Defendant admits sister's 'honour killing' in German trial

Fighting the scourge of honour killing is a constant political struggle against the patriarchal set-up which we (the people of South Asia) inherited from history, said veteran Indian journalist and human rights activist Jatin Desai on Sunday.

He was speaking at the launching ceremony of the book ‘Honour’ and Women’s Rights – South Asian Perspectives’, which was held at the Karachi Press Club.The book is a compilation of 15 research papers from India, Pakistan, Bangladesh, Sri Lanka, Nepal and the South Asian Diasporas living in the UK, US and Canada.

It explores the various dimensions of the centuries-old tradition that considers women as symbols of honour and a “bargaining chip” to settle disputes among clans and tribes and is prevalent to this today, notwithstanding the fact that “some major women-friendly bills have been passed at least in Pakistan in the past six years,” said Anis Haroon, chairperson of National Commission on the Status of Women in Pakistan, who was the guest of honour on the occasion.

“The book is a culmination of three years of hard work,” said Manishe Gupte, one of the editors of the book. “It attempts not only to find the hows and whys behind honour killings against women, but it delves deeper and explores the structures and ideologies behind the crime.”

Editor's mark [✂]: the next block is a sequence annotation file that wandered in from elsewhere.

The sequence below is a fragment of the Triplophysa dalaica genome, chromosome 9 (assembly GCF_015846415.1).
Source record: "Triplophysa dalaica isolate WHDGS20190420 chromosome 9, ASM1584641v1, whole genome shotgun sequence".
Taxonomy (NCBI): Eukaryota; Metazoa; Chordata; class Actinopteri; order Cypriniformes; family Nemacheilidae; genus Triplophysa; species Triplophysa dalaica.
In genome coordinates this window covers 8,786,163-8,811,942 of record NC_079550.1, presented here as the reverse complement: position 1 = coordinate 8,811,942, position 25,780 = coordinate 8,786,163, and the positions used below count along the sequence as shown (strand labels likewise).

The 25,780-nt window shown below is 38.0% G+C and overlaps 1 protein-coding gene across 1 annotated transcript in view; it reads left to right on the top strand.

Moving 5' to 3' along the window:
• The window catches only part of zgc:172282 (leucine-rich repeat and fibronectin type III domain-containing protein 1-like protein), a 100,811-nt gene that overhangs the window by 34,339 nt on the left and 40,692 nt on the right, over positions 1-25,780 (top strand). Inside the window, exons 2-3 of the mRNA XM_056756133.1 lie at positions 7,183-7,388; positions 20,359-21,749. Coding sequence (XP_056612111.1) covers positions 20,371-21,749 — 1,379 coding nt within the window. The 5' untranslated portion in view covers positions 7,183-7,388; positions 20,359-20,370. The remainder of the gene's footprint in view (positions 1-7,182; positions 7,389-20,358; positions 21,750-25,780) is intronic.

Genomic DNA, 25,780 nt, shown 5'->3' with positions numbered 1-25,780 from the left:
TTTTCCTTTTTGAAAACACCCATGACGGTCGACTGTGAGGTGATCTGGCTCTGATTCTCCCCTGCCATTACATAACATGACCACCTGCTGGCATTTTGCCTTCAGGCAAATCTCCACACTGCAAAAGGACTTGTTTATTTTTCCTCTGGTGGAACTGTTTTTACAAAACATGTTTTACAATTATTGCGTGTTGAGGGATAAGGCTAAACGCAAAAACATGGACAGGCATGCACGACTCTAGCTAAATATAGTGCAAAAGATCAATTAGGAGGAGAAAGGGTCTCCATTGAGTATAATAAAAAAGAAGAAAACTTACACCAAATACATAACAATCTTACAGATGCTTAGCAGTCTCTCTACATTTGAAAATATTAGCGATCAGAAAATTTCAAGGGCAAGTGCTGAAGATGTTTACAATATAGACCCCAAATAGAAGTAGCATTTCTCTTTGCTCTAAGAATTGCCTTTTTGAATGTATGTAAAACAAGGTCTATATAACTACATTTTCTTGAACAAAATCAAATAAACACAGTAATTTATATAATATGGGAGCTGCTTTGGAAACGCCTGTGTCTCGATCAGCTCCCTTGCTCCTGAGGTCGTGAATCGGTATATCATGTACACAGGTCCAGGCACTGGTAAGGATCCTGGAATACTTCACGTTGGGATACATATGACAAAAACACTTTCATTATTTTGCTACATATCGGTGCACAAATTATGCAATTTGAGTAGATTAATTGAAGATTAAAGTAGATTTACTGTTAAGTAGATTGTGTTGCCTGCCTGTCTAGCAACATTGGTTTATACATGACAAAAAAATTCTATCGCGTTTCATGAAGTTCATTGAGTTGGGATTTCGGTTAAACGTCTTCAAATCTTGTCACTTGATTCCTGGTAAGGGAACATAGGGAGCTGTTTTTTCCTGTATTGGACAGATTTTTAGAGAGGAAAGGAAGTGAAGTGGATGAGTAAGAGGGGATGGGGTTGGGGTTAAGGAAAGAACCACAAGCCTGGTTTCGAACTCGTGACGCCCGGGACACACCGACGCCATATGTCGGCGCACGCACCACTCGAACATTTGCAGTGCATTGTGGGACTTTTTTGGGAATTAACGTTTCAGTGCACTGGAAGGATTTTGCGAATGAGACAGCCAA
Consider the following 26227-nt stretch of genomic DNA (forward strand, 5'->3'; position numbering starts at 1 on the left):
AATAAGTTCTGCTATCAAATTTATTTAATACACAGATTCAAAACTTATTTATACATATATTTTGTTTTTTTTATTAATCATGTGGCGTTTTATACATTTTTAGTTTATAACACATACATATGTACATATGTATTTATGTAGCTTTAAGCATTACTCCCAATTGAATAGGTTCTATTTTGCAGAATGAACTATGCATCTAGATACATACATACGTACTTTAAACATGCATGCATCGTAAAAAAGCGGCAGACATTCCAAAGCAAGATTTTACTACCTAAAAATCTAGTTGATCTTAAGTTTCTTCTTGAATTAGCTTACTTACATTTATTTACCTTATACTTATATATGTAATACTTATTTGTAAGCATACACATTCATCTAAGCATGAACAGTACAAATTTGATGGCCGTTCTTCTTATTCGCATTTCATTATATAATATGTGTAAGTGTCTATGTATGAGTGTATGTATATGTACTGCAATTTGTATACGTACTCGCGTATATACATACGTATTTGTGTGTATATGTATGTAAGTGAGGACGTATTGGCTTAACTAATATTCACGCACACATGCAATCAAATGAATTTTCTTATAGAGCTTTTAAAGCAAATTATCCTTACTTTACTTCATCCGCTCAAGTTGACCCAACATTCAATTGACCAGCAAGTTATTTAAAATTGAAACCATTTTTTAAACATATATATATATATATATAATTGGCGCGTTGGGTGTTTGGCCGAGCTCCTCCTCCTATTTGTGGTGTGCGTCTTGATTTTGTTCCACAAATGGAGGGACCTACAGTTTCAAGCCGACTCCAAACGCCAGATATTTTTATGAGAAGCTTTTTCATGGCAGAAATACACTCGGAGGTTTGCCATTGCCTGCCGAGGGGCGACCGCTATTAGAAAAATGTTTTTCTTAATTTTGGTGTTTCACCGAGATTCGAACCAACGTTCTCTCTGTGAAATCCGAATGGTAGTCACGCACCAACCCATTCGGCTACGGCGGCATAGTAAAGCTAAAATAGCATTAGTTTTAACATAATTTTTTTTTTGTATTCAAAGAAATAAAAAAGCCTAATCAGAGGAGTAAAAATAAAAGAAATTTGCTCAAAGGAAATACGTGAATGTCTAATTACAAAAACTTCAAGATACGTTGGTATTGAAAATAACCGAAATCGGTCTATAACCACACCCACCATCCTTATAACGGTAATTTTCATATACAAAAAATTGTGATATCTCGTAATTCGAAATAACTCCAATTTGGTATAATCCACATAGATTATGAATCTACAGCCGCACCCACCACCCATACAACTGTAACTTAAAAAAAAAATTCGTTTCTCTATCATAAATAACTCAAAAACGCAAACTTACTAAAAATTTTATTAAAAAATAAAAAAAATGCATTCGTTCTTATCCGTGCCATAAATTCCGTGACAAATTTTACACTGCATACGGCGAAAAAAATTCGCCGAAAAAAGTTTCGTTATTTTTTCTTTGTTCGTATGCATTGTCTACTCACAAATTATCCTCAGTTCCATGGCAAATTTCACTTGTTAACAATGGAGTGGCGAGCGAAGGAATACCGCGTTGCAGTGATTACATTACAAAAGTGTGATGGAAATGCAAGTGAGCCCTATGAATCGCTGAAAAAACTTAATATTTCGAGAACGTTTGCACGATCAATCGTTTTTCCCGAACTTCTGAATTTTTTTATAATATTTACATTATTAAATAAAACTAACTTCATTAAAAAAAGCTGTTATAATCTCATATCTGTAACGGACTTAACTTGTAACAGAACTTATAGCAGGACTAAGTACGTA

Gupte claimed that South Asian immigrants living in the West today are increasingly reluctant to use the tag of “honour killing” in cases where a girl is murdered by a next-to-kin when she gathers the courage to transgress the “honour code”.

This is because after 9/11 the term has acquired an “oriental and exotic” colour, which is seen from the distorted lens of Islamphobia, whereas the practice is more of a cultural plague that pervades more or less all the communities of this region, irrespective of faith, Gupte said.

“[In the West] if a local kills a woman in the name of honour, it is murder of passion or domestic violence as opposed to honour killing which is almost exclusively used for people from South Asia,” said Gupte who founded MASUM, a centre for women development in Pune in the year 1987 and is also one of the publishers of the compilation with the IDRC.

The practice stems from the feudal-patriarchal mindset, which is very much a part of the social fabric of South Asia to this day, but “laws like Qisas and Diyat, if not encourage, abet the perpetrators of such crimes,” said Afiya Zia, an independent researcher who, with Nazish Brohi, contributed a paper in the compilation, representing the perspective from Pakistan on the issue of honour killing.

“The book does not offer any answers; it raises questions and is more of a thought-provoking analysis of the issue of honur killing, so apart from academicians people who with different communities in this region will find it useful,” said Gupte, about the sort of audience this book will attract. Justice Zahid Aslam Nasir presided over the occasion and provincial minister of information Shazia Marri was also present.

The News International


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